<xp:link escape="true" text="Compute Exchange Rate" id="computeLink" 
		style="margin-left:5px;">
		<xp:eventHandler event="onclick" submit="false">
			<xp:this.script><![CDATA[XSP.openDialog('#{id:computeDialog}');]]></xp:this.script>
		</xp:eventHandler>
	</xp:link>

	<xe:dialog id="computeDialog" title="Exchange rate calculator">
		<xp:table>
			<xp:tr>
				<xp:td>
				</xp:td>
				<xp:td>
					<xp:label id="instructions" value="Enter the amounts below to calculate an exchange rate">
					</xp:label>
				</xp:td>
			</xp:tr>
			<xp:tr>
				<xp:td style="width:150px;text-align:right;">
					<xp:label id="total_baseCurrencyLabel" value="Total Base Currency">
					</xp:label>
				</xp:td>
				<xp:td>
					<xp:inputText id="total_baseCurrency" style="width:100px;text-align:right;">
						<xp:this.converter>
							<xp:convertNumber type="number"></xp:convertNumber>
						</xp:this.converter>
						<xp:eventHandler event="onchange" submit="true"
							refreshMode="complete">
							<xp:this.action><![CDATA[#{javascript:var base = getComponent("total_baseCurrency").getValue();
var local = getComponent("total_localCurrency").getValue();
rate = local / base;
getComponent("rate").setValue(rate);}]]></xp:this.action>
						</xp:eventHandler>
					</xp:inputText>
				</xp:td>
			</xp:tr>
			<xp:tr>
				<xp:td style="text-align:right;">
					<xp:label id="total_localCurrencyLabel" value="Total Local Currency">
					</xp:label>
				</xp:td>
				<xp:td>
					<xp:inputText id="total_localCurrency"
						defaultValue="#{javascript:compositeData.localCurrency}"
						style="width:100px;text-align:right;">
						<xp:this.converter>
							<xp:convertNumber type="number"></xp:convertNumber>
						</xp:this.converter>
						<xp:this.validators>
							<xp:validateLongRange minimum="1"></xp:validateLongRange>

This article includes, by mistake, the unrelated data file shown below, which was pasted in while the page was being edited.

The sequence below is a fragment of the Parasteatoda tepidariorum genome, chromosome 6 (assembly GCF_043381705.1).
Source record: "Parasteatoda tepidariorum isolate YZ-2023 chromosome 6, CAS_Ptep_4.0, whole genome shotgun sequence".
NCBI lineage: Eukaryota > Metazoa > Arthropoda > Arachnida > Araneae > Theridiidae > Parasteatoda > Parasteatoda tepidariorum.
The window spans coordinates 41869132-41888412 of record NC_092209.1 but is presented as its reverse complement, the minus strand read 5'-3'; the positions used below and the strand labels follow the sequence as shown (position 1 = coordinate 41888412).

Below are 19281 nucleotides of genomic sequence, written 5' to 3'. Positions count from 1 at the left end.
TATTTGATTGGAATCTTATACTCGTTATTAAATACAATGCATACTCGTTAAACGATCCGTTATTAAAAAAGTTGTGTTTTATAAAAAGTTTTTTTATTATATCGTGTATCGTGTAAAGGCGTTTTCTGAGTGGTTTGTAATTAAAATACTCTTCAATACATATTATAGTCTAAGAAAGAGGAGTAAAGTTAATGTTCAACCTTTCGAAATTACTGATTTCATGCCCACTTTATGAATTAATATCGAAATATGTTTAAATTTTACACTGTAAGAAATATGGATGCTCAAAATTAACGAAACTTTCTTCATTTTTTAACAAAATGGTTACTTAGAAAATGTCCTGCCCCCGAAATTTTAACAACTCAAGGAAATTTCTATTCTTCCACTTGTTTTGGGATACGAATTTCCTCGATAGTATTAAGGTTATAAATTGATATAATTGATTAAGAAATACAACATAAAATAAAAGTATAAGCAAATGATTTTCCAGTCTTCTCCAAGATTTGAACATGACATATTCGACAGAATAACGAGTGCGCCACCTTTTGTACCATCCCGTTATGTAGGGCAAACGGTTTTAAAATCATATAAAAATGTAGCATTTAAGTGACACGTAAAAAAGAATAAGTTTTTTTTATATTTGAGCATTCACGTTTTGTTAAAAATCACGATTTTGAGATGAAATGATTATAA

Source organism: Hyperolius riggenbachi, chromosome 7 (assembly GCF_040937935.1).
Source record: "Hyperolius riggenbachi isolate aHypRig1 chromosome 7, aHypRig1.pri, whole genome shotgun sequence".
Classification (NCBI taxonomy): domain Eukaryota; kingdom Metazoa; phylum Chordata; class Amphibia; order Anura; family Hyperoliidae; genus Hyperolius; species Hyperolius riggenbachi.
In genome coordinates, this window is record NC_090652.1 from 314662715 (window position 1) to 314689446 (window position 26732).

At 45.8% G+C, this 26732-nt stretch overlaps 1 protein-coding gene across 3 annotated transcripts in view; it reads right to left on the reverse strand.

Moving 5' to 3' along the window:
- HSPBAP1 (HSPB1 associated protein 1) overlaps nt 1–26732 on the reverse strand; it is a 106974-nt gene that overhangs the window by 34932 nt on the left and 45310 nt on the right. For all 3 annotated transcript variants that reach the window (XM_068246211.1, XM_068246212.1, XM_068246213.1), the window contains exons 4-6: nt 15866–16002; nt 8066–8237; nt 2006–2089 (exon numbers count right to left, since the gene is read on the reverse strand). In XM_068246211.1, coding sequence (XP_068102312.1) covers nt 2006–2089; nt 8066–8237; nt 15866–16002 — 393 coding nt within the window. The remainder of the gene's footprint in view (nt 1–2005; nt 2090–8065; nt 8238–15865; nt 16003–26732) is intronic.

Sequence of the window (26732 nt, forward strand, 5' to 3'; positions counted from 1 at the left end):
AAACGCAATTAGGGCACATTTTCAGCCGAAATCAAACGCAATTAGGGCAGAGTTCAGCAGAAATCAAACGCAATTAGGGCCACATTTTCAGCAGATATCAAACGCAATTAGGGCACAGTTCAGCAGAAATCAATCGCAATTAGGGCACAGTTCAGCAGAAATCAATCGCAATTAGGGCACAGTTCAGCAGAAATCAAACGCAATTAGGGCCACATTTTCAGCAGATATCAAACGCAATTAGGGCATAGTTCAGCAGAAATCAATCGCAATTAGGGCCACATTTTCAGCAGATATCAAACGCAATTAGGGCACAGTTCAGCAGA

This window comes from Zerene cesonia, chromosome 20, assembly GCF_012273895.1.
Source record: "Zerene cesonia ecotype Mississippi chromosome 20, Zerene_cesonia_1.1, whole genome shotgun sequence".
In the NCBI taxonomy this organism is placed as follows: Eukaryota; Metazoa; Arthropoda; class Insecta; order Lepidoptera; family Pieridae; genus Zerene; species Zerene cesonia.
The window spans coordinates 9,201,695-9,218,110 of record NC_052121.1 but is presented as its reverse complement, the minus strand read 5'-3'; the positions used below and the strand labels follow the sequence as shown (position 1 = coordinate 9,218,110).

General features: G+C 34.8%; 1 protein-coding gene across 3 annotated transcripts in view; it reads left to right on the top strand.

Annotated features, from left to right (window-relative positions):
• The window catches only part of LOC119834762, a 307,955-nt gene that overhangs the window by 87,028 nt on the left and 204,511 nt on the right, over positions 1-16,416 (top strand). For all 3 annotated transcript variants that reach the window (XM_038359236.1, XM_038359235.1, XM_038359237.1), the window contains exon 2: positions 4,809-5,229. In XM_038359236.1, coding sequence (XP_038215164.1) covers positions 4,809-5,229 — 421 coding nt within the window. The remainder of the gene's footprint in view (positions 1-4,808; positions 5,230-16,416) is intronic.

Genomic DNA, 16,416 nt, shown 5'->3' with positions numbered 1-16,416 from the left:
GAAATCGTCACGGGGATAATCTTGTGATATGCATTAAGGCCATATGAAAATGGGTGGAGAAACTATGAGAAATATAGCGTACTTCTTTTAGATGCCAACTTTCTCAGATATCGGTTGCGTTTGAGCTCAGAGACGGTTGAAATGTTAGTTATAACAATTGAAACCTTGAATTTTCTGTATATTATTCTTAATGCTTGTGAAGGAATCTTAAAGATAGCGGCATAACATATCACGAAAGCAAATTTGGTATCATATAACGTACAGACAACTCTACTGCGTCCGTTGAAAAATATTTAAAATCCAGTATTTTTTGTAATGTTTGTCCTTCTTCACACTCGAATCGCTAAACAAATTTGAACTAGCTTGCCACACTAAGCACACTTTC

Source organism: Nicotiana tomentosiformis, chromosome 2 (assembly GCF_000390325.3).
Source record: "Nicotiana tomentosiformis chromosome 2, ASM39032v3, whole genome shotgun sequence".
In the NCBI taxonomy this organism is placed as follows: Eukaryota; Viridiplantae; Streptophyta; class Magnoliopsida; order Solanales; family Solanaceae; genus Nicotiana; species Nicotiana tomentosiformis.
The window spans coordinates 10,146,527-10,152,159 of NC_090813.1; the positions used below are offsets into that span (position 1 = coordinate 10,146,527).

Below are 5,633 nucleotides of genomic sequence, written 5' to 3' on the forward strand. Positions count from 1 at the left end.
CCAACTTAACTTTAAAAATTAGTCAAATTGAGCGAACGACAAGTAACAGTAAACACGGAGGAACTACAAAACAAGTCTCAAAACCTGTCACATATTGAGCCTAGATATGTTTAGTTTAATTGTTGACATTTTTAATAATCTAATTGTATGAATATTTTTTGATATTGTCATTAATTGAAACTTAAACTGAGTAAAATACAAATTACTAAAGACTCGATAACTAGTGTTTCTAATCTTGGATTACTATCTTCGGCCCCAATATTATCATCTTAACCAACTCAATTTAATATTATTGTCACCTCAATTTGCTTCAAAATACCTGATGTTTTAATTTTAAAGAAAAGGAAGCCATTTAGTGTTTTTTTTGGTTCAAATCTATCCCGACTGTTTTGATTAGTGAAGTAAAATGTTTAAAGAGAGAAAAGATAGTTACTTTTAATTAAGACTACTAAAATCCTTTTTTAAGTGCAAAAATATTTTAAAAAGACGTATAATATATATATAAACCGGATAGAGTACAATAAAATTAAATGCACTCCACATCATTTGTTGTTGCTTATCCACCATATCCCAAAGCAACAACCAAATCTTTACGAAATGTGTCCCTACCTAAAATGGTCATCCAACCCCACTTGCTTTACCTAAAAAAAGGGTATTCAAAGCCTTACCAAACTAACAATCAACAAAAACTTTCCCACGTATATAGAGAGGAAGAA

</xp:this.validators>
						<xp:eventHandler event="onchange" submit="true"
							refreshMode="complete">
							<xp:this.action><![CDATA[#{javascript:var base = getComponent("total_baseCurrency").getValue();
var local = getComponent("total_localCurrency").getValue();
rate = local / base;
getComponent("rate").setValue(rate);}]]></xp:this.action>
						</xp:eventHandler>
					</xp:inputText>
				</xp:td>
			</xp:tr>
			<xp:tr>
				<xp:td style="text-align:right;">
					<xp:label id="rateLabel" value="Exchange Rate"></xp:label>
				</xp:td>
				<xp:td>
					<xp:text escape="true" id="rate"></xp:text>
				</xp:td>
			</xp:tr>
			<xp:tr>
				<xp:td>
				</xp:td>
				<xp:td>
					<xp:button value="Apply to payment request"
						id="copyButton">
						<xp:eventHandler event="onclick" submit="true"
							refreshMode="complete">
							<xp:this.script><![CDATA[var rate = XSP.getElementById("#{id:rate}"); 
XSP.getElementById("#{id:exchangeRate}").value = rate.innerHTML;
XSP.getElementById("#{id:exchangeRate}").focus();
XSP.closeDialog('#{id:computeDialog}');]]></xp:this.script>
						</xp:eventHandler>
					</xp:button>
					<xp:button value="Cancel" id="cancelButton">
						<xp:eventHandler event="onclick"
							submit="false">
							<xp:this.script><![CDATA[XSP.closeDialog('#{id:computeDialog}');]]></xp:this.script>
						</xp:eventHandler>
					</xp:button>
				</xp:td>
			</xp:tr>
		</xp:table>
	</xe:dialog>
</xp:view>

The last tweak to it is that my computed exchange rate in the dialog is just a computed field. I struggled a little until a dogpile search revealed that I needed to get that value as innerHTML. If you try getValue() on a computed field, you get bupkis, but if you grab the innerHTML, you’ve got the world in your hands.

It feels like that would be easier in Old Notes, but I hardly care any more. I have a new micro-solution in my toolbox and I expect to re-use this not only for other exchange rate computations, but to re-use the dialog and value-passing in many places. It’s all about building up your toolkit, right?

Categories: Client-Side Javascript, Old Notes, Server-Side Javascript, Xpages, XSP Functions | Tags: , , , , , , , , , , | 1 Comment

Nesting repeats to provide links to attachments in #XPages